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Segmented Mirror Phasing Algorithm Evaluation for the Hobby-Eberly Telescope

Presentation #244.06 in the session New Approaches — iPoster Session.

Published onJun 29, 2022
Segmented Mirror Phasing Algorithm Evaluation for the Hobby-Eberly Telescope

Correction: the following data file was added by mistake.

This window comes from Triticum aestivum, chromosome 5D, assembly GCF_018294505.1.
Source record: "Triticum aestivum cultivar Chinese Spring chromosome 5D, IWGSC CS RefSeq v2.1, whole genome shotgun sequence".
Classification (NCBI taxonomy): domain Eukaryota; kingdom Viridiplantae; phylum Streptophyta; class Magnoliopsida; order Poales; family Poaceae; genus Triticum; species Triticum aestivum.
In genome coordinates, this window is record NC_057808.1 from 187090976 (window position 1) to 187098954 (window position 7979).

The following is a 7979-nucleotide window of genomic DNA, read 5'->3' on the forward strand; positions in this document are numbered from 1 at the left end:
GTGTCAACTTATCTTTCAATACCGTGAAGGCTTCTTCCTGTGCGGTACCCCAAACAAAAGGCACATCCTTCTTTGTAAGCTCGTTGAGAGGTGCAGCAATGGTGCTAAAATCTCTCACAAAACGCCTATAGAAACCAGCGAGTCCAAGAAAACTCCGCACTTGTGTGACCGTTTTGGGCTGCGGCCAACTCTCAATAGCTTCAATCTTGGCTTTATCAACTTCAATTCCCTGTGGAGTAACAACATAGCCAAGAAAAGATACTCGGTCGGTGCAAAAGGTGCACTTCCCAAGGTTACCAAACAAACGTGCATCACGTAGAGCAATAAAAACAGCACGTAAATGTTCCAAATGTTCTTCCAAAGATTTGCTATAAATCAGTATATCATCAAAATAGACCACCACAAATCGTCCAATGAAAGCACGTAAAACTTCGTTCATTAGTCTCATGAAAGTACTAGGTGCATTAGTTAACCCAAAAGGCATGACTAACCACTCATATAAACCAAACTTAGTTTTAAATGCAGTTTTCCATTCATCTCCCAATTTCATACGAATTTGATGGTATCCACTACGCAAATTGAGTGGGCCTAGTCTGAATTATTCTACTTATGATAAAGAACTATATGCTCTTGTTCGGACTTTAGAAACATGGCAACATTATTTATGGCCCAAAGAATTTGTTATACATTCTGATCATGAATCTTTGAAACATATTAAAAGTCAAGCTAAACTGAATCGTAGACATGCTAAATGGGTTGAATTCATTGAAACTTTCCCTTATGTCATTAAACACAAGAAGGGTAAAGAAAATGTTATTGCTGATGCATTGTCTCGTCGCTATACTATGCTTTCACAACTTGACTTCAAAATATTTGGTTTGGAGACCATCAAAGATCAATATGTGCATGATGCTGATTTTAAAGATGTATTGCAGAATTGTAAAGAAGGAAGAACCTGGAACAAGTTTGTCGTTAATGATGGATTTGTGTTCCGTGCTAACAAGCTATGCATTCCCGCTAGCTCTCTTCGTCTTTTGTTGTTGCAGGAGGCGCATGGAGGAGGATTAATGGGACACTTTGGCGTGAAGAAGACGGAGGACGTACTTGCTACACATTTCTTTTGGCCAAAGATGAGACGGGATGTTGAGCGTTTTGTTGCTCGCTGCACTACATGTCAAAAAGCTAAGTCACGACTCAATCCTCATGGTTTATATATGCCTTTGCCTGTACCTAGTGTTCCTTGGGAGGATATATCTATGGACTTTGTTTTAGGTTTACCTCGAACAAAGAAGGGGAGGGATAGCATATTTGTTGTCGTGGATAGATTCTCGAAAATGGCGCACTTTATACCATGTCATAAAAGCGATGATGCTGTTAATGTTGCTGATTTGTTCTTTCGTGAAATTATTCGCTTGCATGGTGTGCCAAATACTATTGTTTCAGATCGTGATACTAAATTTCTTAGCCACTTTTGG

The Hobby-Eberly Telescope’s (HET) primary mirror is the most important subsystem that dictates image quality of the HET. There are 91 hexagonal mirror segments forming a single 11-meter-wide spherical surface; each segment is aligned with each other in tip/tilt, but piston is only manually controlled. Though HET operates under Seeing-limited conditions, large piston error can still significantly degrade HET’s image quality. This motivated us to explore ways to sense piston error for eventual closed loop control. Here, we investigated BroadBand Phasing (BBP) method, as used at Keck, as it appears suitable for HET. We evaluated the BBP algorithms and procedures developed by Chanan et. al.. We modeled the diffraction patterns of a point spread function (PSF) for both monochromatic and broadband light through a split aperture centered at the edge between two adjacent segments. An arbitrary piston step between two halves of the aperture was included. Our goal was to assess the accuracy this method in recovering an input piston error in various photon noise conditions. The piston recovery process involved cross-correlating a set of “template” PSFs against a set of “measured” PSFs with some unknown piston error. This resulted in a Gaussian-like “coherence” curve which peaks at the input piston error. First, we simulated 4 sets of PSFs at 21 piston steps: a Template, a no-noise Measurement, and two Measurement sets with differing signal-to-noise ratios. All PSF sets were created over the same piston step-through range from -500 μm to 500 μm (50 μm step) and the “unknown” input piston error in the three Measurements was -100 μm. Next, we determined the cross-correlation of the Template image to each Measurement image using Pearson’s r (𝑟) and located the largest and smallest 𝑟 values. Finally, we subtracted the minimum 𝑟’s from the largest for each three Measurement cases, fitted a Gaussian curve, and located its peak value. In our simulation, the peak location was within ±5 μm from the input piston error for all cases thereby showing that the BBP method can be adequate for measuring piston errors down to ±25 μm level across HET’s primary mirror. We acknowledge support from the NSF REU grant AST-1757983 (PI: Jogee).

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